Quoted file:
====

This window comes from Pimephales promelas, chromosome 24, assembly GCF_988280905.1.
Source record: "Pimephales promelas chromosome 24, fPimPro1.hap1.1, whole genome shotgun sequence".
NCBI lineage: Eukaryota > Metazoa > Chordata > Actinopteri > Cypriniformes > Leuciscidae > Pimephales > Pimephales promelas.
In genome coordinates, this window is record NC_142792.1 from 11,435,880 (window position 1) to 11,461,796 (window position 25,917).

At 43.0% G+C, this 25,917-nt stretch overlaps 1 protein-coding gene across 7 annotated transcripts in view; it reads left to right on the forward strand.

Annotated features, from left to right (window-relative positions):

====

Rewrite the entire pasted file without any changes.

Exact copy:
This window comes from Pimephales promelas, chromosome 24, assembly GCF_988280905.1.
Source record: "Pimephales promelas chromosome 24, fPimPro1.hap1.1, whole genome shotgun sequence".
NCBI lineage: Eukaryota > Metazoa > Chordata > Actinopteri > Cypriniformes > Leuciscidae > Pimephales > Pimephales promelas.
In genome coordinates, this window is record NC_142792.1 from 11,435,880 (window position 1) to 11,461,796 (window position 25,917).

At 43.0% G+C, this 25,917-nt stretch overlaps 1 protein-coding gene across 7 annotated transcripts in view; it reads left to right on the forward strand.

Annotated features, from left to right (window-relative positions):